Artist management association warns of 'super-hard line' action against cyberbullying

By Park Sae-jin Posted : October 16, 2019, 13:35 Updated : October 16, 2019, 13:35

[Sulli's Instagram]

SEOUL -- South Korean artist management agencies warned of 'super-hardline' action against cyberbullying such as hate comments and the dissemination of malicious rumors in an unusually strong tone that followed the ill-fated death of Sulli, a female singer who is suspected of committing suicide.

The association expressed condolences to the death of Choi Jin-ri, known by her stage name Sulli, who was found dead Monday at the second story of her house in Seongnam, a southern satellite city of Seoul. No last note was found, but police raised suspicions about suicide, pointing to a self-written note of usual feelings.

"To prevent damage caused by groundless rumors, we will take a super-hardline response to protect artists belonging to our association," the Korea Entertainment Management Association (KEMA) said in a statement on Wednesday. It said the "mental pain and damage" of pop culture artists, caused by malicious comments shielded by the anonymity of the internet, have become a social issue.

"We will not let anything close to cyber terrorism go any further," the association said, adding it would ask investigative bodies to take legal action along with a continued petition to the government so that those involved in hate commenting can be eradicated and face "stern punishment."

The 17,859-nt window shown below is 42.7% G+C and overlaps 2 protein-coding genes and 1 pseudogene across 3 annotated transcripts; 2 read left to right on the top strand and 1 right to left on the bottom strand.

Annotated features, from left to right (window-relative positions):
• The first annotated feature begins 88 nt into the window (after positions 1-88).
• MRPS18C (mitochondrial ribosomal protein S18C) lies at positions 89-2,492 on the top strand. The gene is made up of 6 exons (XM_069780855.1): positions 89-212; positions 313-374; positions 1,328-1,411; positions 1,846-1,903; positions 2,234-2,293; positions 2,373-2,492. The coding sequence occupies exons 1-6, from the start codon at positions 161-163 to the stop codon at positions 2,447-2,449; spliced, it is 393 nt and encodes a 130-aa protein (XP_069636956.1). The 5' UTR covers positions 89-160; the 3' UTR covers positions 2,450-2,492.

Sulli apparently killed herself after being plagued by hate comments. KEMA's strong action is rare, as it usually steps in to resolve disputes between artists and agencies. Previously, the association has not eagerly raised its voice against similar cases which involved artists being mauled over by cyberbullies.

Cyberbullying has been a problem in South Korea's entertainment scene for decades. Some entertainers have committed suicide due to depression aggravated by malicious online comments. Sulli was put under a barrage of hate comments for many years for uploading images that they thought were provocative.

K-pop band BTS, which was plagued by malicious comments, took legal action against cyber bullies last year. In December 2017, Jonghyun, a SHINee member, committed suicide and experts agreed that cyberbullying played a role in his death.

In a survey of 502 South Koreans aged more than 19 years old, conducted by Seoul-based pollster Realmeter on Tuesday, 69.5 percent said they support the introduction of a real-name online comment system.
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